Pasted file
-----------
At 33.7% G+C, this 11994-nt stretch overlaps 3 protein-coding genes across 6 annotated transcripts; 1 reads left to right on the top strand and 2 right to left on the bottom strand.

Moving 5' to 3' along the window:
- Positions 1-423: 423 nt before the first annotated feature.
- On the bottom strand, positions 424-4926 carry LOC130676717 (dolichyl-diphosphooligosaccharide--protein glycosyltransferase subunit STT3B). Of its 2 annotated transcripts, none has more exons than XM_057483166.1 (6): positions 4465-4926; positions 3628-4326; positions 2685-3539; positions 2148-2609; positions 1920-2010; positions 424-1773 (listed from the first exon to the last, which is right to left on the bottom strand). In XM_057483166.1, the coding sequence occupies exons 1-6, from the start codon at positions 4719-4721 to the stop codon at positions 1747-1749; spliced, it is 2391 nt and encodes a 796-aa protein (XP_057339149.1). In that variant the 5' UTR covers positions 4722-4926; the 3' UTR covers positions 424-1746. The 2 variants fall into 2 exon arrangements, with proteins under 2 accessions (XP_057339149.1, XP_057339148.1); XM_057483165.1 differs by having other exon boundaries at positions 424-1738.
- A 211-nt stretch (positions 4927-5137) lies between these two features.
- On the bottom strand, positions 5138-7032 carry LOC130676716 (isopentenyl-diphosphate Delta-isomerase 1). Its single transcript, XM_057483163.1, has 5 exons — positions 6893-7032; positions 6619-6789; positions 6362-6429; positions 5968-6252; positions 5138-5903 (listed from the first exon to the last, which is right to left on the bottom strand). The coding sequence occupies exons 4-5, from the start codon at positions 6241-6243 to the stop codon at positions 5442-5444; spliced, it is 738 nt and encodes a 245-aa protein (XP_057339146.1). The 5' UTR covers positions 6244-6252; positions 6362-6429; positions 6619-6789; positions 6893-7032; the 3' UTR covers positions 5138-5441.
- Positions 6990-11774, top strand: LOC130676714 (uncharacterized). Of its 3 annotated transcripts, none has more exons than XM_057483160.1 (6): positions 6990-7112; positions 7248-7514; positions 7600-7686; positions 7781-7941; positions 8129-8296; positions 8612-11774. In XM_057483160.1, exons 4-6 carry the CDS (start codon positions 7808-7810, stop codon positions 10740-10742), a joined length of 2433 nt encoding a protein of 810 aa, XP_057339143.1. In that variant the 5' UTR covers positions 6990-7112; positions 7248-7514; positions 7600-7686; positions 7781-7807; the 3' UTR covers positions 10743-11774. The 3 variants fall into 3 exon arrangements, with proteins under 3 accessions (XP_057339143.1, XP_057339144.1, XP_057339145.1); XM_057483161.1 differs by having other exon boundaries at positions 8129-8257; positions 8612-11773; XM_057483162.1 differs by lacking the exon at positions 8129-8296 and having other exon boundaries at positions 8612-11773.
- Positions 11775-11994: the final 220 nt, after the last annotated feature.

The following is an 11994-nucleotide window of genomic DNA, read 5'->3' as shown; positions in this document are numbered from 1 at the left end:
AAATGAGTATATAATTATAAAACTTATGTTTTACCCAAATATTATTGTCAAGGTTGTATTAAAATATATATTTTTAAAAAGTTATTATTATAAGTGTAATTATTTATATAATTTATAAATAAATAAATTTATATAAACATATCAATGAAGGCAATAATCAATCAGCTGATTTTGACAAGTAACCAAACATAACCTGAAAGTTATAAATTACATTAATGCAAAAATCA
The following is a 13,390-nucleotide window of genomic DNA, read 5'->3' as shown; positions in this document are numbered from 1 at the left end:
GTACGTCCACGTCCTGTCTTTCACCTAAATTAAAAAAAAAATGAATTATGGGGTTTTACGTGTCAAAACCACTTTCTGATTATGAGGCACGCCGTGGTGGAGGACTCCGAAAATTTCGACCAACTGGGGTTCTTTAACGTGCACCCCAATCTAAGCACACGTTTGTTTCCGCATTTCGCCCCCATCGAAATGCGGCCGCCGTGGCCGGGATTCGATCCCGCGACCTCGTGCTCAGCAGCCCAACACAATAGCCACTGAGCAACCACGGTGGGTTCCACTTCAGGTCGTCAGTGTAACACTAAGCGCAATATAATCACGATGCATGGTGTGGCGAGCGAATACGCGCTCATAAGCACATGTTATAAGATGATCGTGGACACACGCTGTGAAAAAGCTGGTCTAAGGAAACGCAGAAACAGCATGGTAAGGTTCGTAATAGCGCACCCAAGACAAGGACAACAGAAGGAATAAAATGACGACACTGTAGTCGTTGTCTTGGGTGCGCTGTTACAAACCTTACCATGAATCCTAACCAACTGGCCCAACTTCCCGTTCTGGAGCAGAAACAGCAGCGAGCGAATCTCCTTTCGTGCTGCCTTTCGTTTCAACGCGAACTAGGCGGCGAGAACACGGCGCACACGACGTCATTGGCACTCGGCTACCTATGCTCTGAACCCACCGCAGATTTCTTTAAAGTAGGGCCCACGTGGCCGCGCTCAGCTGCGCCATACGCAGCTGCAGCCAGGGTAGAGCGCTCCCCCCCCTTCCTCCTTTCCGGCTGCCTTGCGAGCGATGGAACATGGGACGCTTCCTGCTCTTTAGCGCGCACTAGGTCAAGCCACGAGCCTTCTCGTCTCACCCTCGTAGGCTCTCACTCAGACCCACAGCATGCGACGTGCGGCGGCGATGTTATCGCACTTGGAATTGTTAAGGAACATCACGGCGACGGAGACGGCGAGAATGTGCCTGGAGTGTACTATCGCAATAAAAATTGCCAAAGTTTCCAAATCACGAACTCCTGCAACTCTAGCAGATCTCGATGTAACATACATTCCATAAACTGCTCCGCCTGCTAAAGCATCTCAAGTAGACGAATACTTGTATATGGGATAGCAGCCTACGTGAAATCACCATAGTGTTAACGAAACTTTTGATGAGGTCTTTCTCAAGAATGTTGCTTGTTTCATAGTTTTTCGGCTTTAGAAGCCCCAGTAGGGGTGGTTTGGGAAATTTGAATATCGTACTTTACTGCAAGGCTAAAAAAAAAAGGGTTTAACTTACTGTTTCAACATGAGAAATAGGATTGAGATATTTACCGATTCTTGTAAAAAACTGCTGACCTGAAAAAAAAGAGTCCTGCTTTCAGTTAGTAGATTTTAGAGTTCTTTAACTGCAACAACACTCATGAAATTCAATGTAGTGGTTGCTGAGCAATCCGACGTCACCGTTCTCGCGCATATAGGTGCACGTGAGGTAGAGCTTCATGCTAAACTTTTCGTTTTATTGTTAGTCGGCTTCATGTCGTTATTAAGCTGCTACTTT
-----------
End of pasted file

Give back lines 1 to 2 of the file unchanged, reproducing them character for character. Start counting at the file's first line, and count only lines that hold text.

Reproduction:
At 33.7% G+C, this 11994-nt stretch overlaps 3 protein-coding genes across 6 annotated transcripts; 1 reads left to right on the top strand and 2 right to left on the bottom strand.

Moving 5' to 3' along the window: